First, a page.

Only about one percent of the water on earth is available for humans to use, Prout said. The rest is trapped in glaciers or high-salinity seawater. 

“This is an issue that’s fundamental to, honestly, us existing on the earth,” she said. “We need to be figuring out ways that we can, hopefully, share and have enough clean water for tomorrow.”

PBAC is exploring four alternatives to using water from the aquifers, Nimmer said. 

The first involves pumping water from the Snake River up to a water treatment plant in Pullman or Moscow and distributing it, she said. 

The second alternative would be to divert water from the North Fork of the Palouse River and from either Paradise Creek or the South Fork, Nimmer said. Another alternative would also involve two diversions: one from a potential storage reservoir and one from the South Fork of the Palouse River.

The last alternative incorporates several different projects to recharge the aquifers and reuse wastewater, she said.

Kimmell said about 95 percent of the water used in the aquifer basin is used by consumers and businesses. 

That water is split between outdoor domestic uses and indoor domestic uses. About 35 to 40 percent of the water is used outdoors for purposes such as watering lawns and gardens, filling swimming pools and washing cars, Robischon said. There are a variety of indoor uses, including washing dishes, showering and flushing toilets. 

Farmers use very little of the water from the aquifers because they rely on dryland farming practices. This means they do not use irrigation and instead rely on precipitation to water their crops.

Both Pullman and Moscow have rebate programs to encourage residents to conserve water, Kimmell said. For example, Moscow has a wisescape program, where residents can replace traditional grass lawns with native plants that require less water. Similarly, Pullman provides lawn removal credits for residents who remove water-costly grass lawns.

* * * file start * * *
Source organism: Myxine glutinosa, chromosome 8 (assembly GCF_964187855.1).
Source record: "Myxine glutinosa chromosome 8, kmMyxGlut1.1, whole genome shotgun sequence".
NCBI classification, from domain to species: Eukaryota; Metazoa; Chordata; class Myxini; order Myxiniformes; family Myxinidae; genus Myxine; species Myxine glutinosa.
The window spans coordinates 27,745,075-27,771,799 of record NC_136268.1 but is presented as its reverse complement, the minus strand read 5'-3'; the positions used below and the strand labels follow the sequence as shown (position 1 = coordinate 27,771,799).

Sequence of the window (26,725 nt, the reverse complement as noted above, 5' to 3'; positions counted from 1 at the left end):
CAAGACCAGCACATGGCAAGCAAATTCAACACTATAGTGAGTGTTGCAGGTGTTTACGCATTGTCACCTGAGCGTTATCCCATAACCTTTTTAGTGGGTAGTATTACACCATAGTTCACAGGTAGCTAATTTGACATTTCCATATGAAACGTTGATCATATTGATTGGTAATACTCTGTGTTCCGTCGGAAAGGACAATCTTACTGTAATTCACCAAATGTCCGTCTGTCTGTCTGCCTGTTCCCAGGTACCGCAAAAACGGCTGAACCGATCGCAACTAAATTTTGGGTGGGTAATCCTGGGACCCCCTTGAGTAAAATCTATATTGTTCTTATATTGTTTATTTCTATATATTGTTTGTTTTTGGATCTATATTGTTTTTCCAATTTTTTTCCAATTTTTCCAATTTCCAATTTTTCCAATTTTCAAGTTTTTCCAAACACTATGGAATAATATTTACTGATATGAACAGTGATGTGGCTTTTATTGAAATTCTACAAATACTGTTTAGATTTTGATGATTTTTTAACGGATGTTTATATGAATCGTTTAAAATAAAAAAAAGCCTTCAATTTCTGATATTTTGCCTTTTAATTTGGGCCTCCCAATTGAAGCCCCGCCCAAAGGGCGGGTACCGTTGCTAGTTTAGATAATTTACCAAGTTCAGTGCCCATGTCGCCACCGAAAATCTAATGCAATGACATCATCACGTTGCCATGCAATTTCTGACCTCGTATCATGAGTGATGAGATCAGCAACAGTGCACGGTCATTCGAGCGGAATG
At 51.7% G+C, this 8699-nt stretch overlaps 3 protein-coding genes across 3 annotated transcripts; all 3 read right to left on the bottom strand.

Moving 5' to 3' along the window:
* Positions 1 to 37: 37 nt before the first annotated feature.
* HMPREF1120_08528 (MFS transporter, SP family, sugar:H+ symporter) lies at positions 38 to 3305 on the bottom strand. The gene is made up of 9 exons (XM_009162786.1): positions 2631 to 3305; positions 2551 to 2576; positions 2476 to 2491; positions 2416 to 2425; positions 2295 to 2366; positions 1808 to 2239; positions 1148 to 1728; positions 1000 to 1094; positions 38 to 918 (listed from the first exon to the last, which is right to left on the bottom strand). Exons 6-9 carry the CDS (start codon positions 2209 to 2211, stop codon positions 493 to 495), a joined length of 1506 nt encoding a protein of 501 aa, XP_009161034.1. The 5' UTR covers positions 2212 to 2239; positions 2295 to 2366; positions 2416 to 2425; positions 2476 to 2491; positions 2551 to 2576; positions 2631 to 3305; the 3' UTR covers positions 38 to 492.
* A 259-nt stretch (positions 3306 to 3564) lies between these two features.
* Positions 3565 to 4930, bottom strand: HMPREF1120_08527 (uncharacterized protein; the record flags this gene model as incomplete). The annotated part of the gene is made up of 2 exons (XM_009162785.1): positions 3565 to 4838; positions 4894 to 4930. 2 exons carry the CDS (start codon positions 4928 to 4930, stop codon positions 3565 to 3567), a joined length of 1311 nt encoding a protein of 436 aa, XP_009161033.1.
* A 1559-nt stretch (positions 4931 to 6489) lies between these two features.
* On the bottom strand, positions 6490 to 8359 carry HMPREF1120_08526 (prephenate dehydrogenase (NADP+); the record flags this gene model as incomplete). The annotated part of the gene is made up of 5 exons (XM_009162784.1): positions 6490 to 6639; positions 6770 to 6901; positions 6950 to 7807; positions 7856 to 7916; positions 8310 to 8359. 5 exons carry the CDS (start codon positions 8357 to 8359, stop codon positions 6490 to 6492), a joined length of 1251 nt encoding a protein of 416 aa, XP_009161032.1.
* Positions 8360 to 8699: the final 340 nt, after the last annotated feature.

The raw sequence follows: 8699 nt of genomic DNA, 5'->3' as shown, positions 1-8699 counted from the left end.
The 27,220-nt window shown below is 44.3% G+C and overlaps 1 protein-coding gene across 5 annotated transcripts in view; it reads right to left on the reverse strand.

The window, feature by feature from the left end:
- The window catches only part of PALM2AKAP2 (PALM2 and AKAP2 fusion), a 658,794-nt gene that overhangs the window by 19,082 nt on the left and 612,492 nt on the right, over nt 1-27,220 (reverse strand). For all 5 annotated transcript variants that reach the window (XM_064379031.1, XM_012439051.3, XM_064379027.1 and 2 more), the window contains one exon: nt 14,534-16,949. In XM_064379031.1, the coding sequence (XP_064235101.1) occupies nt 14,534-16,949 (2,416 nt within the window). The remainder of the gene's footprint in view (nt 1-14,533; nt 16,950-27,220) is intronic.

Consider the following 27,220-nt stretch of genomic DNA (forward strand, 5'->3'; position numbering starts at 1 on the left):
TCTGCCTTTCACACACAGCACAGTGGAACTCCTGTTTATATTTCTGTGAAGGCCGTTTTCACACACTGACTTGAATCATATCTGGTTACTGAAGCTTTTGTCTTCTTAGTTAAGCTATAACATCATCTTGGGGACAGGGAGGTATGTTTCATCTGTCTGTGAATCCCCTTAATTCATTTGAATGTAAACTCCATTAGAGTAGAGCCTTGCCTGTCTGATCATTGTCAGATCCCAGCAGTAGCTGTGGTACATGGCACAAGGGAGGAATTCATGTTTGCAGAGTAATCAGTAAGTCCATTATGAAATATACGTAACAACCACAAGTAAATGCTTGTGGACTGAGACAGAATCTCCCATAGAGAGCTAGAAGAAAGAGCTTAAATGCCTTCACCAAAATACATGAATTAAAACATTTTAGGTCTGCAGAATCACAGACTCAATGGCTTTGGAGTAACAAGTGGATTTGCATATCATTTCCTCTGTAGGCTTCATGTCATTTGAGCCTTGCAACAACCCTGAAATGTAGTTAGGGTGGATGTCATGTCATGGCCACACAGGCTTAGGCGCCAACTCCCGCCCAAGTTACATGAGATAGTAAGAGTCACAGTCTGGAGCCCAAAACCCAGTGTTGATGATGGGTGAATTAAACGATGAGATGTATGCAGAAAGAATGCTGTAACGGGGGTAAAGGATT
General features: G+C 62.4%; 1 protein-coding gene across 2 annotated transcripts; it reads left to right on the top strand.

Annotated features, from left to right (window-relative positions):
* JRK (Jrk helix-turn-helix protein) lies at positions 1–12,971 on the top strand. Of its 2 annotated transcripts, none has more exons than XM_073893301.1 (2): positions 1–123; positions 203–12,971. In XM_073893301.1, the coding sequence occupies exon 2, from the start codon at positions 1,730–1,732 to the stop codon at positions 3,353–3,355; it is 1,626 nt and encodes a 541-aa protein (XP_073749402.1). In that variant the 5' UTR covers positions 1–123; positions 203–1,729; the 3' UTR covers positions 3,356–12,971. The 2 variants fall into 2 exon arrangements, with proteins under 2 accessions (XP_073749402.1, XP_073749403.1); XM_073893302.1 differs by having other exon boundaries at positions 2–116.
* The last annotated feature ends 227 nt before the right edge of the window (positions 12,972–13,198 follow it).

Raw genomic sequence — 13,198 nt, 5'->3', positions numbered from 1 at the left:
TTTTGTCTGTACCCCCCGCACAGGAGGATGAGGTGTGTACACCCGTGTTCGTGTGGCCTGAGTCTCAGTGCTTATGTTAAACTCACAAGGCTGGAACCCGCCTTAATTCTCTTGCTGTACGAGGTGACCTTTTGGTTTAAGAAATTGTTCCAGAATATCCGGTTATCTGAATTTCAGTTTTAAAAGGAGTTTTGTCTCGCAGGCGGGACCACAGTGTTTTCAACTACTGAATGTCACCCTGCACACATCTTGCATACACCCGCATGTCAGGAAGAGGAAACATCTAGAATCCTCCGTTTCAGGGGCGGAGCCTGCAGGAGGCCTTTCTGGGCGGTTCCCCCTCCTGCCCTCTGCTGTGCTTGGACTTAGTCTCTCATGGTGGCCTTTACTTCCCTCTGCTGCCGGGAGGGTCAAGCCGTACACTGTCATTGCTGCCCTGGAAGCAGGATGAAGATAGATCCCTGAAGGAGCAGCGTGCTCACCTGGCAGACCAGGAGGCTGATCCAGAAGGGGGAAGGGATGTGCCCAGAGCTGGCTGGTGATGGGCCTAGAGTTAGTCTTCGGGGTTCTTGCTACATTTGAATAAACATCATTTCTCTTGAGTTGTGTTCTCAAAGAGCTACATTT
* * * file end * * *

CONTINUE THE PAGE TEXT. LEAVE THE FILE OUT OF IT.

UI uses treated wastewater to water greenspaces on campus, such as Guy Wicks Field, he said. 

Using certain technologies, such as faucet aerators and low-flow toilets and showerheads, can help conservation efforts, Prout said.

People should be mindful of their water usage and opt to use less when possible, she said. This could mean turning off the faucet while brushing teeth or only running laundry once a week on a cold cycle. 

Aquifer depletion is an issue that crosses state lines, Kimmell said. The aquifers supply WSU, Pullman and Whitman County on the Washington side of the border and UI, Moscow and Latah County on the Idaho side of the border. 

Robischon said students at the two universities seem eager to implement sustainable practices, but they often do not realize they can help conserve water in the aquifers until they have been here for several years. 

Prout said part of why WSU was established in Pullman was the abundant source of groundwater. There are artesian wells that supply natural spring water, such as one located at the corner of NE Olsen Street and NE Kamiaken Street, near Neill Public Library.

Water in the aquifers is very high quality, Robischon said. It only needs minimal treatment with chlorine before domestic use. 

Treating wastewater and pumping it back into the aquifers could present a potential contamination problem, he said. 

“At the end of the day, it’s about our consumers and customers and municipalities,” Kimmell said. “Making sure when they turn the spigot on that there’s water there.”